Canadian Occupational Safety

November/December 2020

Canadian Occupational Safety (COS) magazine is the premier workplace health and safety publication in Canada. We cover a wide range of topics ranging from office to heavy industry, and from general safety management to specific workplace hazards.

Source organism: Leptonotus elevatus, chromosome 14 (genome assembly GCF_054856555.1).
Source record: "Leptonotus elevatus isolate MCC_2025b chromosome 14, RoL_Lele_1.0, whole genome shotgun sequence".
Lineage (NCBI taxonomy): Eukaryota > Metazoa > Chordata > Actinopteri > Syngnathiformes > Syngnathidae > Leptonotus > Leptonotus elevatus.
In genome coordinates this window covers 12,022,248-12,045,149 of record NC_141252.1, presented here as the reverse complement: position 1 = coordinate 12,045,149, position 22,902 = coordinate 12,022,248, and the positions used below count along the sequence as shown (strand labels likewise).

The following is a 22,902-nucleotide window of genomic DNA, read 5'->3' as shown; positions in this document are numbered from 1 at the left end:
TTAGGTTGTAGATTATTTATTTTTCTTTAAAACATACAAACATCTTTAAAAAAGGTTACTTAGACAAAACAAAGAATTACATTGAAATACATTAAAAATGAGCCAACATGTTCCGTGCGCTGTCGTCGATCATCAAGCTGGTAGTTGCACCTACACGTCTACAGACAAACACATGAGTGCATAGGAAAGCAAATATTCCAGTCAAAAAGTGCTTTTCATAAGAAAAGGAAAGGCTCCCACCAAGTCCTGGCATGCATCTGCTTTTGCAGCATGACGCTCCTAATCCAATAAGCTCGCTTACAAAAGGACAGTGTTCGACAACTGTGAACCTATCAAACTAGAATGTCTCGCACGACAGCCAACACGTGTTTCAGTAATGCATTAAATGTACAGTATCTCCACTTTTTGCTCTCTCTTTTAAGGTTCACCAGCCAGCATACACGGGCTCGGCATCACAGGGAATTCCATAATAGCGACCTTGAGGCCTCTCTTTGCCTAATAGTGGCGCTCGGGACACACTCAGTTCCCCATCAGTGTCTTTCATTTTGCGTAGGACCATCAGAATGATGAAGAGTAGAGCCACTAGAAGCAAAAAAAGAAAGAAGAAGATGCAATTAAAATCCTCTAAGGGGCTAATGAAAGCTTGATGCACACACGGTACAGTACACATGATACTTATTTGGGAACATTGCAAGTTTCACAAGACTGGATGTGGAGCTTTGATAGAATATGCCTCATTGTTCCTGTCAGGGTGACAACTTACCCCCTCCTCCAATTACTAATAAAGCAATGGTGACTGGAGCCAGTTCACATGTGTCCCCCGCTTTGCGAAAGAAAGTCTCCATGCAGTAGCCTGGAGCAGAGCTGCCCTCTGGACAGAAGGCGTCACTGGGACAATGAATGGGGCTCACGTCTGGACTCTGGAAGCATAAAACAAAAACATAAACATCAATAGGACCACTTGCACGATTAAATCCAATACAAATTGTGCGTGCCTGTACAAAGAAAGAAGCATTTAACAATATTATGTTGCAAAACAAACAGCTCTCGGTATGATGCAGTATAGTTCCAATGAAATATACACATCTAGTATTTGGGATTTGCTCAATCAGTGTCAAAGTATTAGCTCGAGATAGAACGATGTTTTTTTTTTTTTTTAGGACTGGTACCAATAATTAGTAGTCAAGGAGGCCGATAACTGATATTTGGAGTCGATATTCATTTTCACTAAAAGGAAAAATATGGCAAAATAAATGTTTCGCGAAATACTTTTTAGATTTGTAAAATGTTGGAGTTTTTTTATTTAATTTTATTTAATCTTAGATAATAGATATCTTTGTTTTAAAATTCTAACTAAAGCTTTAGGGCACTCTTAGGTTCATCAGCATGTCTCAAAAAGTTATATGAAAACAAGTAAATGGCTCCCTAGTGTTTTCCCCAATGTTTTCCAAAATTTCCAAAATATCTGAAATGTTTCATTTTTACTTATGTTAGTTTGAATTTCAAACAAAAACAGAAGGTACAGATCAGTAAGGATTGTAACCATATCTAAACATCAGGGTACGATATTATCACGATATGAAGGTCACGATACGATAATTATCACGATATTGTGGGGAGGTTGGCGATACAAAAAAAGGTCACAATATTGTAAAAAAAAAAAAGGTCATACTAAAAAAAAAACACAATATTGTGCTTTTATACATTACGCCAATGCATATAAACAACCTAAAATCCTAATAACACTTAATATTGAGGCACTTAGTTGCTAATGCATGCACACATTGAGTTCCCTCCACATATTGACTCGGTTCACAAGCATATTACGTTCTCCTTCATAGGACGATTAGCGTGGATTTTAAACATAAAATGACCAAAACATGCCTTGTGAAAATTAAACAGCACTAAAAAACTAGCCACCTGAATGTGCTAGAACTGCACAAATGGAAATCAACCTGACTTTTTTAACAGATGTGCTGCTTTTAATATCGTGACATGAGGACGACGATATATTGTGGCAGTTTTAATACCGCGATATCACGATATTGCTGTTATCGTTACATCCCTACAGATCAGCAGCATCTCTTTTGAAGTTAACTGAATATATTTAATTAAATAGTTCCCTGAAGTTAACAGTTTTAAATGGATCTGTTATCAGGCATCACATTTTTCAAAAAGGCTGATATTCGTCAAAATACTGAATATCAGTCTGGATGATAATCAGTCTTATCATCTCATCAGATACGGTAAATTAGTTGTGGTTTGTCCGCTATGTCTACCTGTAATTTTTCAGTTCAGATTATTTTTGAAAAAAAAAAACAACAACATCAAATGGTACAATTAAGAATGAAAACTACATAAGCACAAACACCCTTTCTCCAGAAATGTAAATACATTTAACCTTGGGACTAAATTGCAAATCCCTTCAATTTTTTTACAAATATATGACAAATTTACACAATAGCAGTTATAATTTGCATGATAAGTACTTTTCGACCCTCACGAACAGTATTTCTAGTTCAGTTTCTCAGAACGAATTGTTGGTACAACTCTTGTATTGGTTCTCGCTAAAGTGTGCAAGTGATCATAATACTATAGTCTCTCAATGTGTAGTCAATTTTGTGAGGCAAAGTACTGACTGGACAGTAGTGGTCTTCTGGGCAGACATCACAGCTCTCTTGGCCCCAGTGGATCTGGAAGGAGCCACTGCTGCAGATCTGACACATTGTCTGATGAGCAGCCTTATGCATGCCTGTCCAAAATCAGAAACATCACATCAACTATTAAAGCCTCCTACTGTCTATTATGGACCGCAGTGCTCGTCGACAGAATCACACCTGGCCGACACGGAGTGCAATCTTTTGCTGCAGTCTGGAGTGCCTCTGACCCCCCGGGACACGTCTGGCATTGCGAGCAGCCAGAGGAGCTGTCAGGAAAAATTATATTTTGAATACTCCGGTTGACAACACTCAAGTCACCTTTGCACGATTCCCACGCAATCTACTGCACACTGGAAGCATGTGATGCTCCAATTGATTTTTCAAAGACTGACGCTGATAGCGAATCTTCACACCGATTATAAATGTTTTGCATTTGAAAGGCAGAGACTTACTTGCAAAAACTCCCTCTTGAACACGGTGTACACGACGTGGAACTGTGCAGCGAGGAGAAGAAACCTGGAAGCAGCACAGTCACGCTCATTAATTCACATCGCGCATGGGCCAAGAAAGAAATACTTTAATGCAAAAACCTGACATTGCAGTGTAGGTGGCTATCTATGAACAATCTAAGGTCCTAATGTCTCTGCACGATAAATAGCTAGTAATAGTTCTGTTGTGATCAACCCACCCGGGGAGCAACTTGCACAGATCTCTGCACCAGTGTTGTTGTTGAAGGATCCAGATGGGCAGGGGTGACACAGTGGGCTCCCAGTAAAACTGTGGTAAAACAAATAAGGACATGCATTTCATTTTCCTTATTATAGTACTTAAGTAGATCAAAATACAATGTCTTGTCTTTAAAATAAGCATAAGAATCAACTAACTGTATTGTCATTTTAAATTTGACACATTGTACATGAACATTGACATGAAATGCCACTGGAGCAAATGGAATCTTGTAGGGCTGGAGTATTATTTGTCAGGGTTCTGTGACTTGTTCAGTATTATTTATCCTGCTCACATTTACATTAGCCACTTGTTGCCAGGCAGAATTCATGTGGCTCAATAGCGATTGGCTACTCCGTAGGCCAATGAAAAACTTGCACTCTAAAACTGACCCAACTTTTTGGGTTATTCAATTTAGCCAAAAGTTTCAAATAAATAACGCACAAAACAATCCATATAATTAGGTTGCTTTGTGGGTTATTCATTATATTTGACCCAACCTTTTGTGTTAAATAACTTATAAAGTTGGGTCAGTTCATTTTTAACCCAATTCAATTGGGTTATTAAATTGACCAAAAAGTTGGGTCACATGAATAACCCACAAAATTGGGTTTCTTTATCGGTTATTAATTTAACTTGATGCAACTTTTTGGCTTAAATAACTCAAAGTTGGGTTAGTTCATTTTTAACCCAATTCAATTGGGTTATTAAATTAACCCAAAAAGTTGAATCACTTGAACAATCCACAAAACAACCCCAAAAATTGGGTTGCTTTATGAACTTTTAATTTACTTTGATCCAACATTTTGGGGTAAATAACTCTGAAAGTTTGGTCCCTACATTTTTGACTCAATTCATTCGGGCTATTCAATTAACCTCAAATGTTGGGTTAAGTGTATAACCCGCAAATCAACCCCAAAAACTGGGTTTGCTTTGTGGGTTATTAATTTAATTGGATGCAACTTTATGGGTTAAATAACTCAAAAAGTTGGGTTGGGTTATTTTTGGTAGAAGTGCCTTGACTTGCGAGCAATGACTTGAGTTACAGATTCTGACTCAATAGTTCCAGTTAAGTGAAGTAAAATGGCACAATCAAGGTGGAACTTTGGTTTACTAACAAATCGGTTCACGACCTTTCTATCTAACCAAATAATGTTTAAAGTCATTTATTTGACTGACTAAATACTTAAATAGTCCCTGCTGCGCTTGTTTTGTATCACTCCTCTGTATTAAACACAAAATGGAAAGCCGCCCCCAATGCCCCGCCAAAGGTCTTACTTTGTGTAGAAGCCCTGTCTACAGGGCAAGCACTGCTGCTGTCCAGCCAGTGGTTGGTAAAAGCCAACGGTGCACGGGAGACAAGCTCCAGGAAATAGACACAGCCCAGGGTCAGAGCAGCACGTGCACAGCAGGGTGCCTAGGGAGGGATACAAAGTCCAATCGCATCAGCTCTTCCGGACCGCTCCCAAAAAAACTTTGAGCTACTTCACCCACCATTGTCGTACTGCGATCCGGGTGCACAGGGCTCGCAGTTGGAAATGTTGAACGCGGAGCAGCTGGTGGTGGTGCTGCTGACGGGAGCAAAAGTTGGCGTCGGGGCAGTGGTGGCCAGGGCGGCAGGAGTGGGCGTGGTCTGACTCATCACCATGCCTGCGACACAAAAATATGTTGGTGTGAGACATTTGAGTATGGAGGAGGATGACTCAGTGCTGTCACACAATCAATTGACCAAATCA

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Page 14 of 31 15 F E A T U R E 15 ONE SIZE FITS ALL? This issue's PPE focus centres around protective clothing for women — or lack thereof. With an increasing number of reports of female workers struggling with ill-fitting PPE, COS takes a closer look at this essential topic stemming from ill-fitting protective clothing. On the topic of PPE for women in construction, the Canadian Centre for Occupational Health and Safety (CCOHS) states: "All workers have a right to a safe workplace. PPE designed for the dimensions of an average male worker means that female workers may be forced to rely on gear that is too large or disproportioned. From headwear to footwear, ill-fitting PPE can cause safety hazards, reduced dexterity from oversized gloves, hard hats that fall off, baggy coveralls catching on equipment, and trips and falls because footwear or shoe covers are too large." And "by recognizing the physical differences between genders, employers can show support for female workers in construction by treating them fairly. This can also support the changing construction workplace culture as more women enter the industry," according to the CCOHS. Some revealing statistics In April, British trade union Prospect revealed the results of a study it conducted on PPE. The study highlighted that the most glaring issues arose with regards to protective clothing such as overalls, jackets and trousers. For example, the study found that for trousers, 16.6 per cent of male respondents said that their trousers didn't fit well, while 48.5 per cent of women surveyed said that they didn't fit well. The study raised similar numbers for overalls: 15.3 per cent of males surveyed said that their overalls didn't fit well, while 44.7 per cent of female participants said that they didn't fit well. In addition, Prospect asked whether the PPE respondents wear is designed for men or women. Of the male respondents, 54.4 per cent said that PPE was made for men, 0.4 per cent responded that it was designed for women and 45.1 per cent said that they didn't know. Meanwhile, 64.7 per cent of female respondents said that their PPE was designed for men, 15.9 per cent said that it was made for women and 19.5 per cent said that they didn't know. In 2016, a survey conducted by, among others, Prospect and the Trades Union Congress (TUC), found that 57 per cent of women who took part said that their PPE sometimes or significantly hampered their work. The survey also found that only 29 per cent of female respondents said that the PPE they use is specifically designed for women. At an event hosted by WOHSS in November 2019, COS spoke with Lee-Anne Lyon-Bartley, director at large of WOHSS, who said, "As women, we do wear bras, and this is not something men are going to think about and that underwire could become a risk and a hazard. So, you need to make sure that you're not wearing undergarments that have underwires because it does add an additional risk if you have to wear fire-rated clothing." "PPE designed for the dimensions of an average male worker means that female workers may be forced to rely on gear that is too large or disproportioned." CCOHS ONE One of the first conversations I had when I started writing for COS was with Stephanie Benay, chairperson of the Women in Occupational Health and Safety Society (WOHSS) and one of the cover stars of our May/June issue. When I asked her about issues facing women in the OHS sector today, she mentioned PPE. At the time, she said that "having PPE that fits you properly and is comfortable is critical to being able to do your job." The issue struck me at the time as it is one that — I am ashamed to admit — I had never really thought about. And, indeed, this topic has arisen more and more in the last few months whenever speaking with female OHS professionals. The main issue is the fit of protective clothing, which for many still doesn't take into account the fact that workers come in all shapes and sizes. This lack of proper consideration seems to strongly affect female workers. What are the dangers? An article published in the American Journal of Industrial Medicine in 2016 entitled "Access to properly fitting personal protective equipment for female construction workers" highlights the difficulties that notably female construction workers face with regards to access and fit of protective clothing, including gloves, harnesses, safety vests, work boots, outwear, etc. The authors of the article found that, generally, equipment provided to female workers was too large. The study also noted that female workers faced other issues, such as having to purchase their own PPE or being exposed to health and safety hazards WOMEN IN 'NON-TRADITIONAL' FIELDS IN CANADA Source: based on 2019 Statistics Canada figures (Numbers by industry and total employed — per cent women) 12.1% Construction 21.6% Manufacturing, durables 17.7% Mining, quarrying and oil and gas extraction 23.5% Transportation and warehousing 24.5% Utilities

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